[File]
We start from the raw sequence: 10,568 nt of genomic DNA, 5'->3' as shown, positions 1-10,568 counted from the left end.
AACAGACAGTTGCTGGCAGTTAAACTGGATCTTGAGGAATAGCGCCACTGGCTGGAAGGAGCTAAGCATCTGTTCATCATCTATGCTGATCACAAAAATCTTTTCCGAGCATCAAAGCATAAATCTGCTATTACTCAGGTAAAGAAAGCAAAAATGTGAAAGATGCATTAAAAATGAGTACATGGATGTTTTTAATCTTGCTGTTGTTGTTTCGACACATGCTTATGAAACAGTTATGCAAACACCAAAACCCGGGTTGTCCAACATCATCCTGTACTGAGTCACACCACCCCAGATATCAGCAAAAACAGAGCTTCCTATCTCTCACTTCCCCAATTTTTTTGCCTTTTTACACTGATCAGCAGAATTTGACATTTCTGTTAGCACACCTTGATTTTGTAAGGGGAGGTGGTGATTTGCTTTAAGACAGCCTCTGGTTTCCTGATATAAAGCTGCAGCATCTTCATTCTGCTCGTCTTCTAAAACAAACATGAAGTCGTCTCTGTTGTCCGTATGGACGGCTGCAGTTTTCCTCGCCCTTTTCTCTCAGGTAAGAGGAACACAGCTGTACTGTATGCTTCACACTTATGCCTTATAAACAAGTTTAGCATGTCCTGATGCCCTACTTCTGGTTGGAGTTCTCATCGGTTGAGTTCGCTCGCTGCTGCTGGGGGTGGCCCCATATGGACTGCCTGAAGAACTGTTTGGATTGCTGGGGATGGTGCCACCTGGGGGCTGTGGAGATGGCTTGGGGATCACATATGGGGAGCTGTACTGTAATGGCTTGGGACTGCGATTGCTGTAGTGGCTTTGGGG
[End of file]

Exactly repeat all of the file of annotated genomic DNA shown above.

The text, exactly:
We start from the raw sequence: 10,568 nt of genomic DNA, 5'->3' as shown, positions 1-10,568 counted from the left end.
AACAGACAGTTGCTGGCAGTTAAACTGGATCTTGAGGAATAGCGCCACTGGCTGGAAGGAGCTAAGCATCTGTTCATCATCTATGCTGATCACAAAAATCTTTTCCGAGCATCAAAGCATAAATCTGCTATTACTCAGGTAAAGAAAGCAAAAATGTGAAAGATGCATTAAAAATGAGTACATGGATGTTTTTAATCTTGCTGTTGTTGTTTCGACACATGCTTATGAAACAGTTATGCAAACACCAAAACCCGGGTTGTCCAACATCATCCTGTACTGAGTCACACCACCCCAGATATCAGCAAAAACAGAGCTTCCTATCTCTCACTTCCCCAATTTTTTTGCCTTTTTACACTGATCAGCAGAATTTGACATTTCTGTTAGCACACCTTGATTTTGTAAGGGGAGGTGGTGATTTGCTTTAAGACAGCCTCTGGTTTCCTGATATAAAGCTGCAGCATCTTCATTCTGCTCGTCTTCTAAAACAAACATGAAGTCGTCTCTGTTGTCCGTATGGACGGCTGCAGTTTTCCTCGCCCTTTTCTCTCAGGTAAGAGGAACACAGCTGTACTGTATGCTTCACACTTATGCCTTATAAACAAGTTTAGCATGTCCTGATGCCCTACTTCTGGTTGGAGTTCTCATCGGTTGAGTTCGCTCGCTGCTGCTGGGGGTGGCCCCATATGGACTGCCTGAAGAACTGTTTGGATTGCTGGGGATGGTGCCACCTGGGGGCTGTGGAGATGGCTTGGGGATCACATATGGGGAGCTGTACTGTAATGGCTTGGGACTGCGATTGCTGTAGTGGCTTTGGGG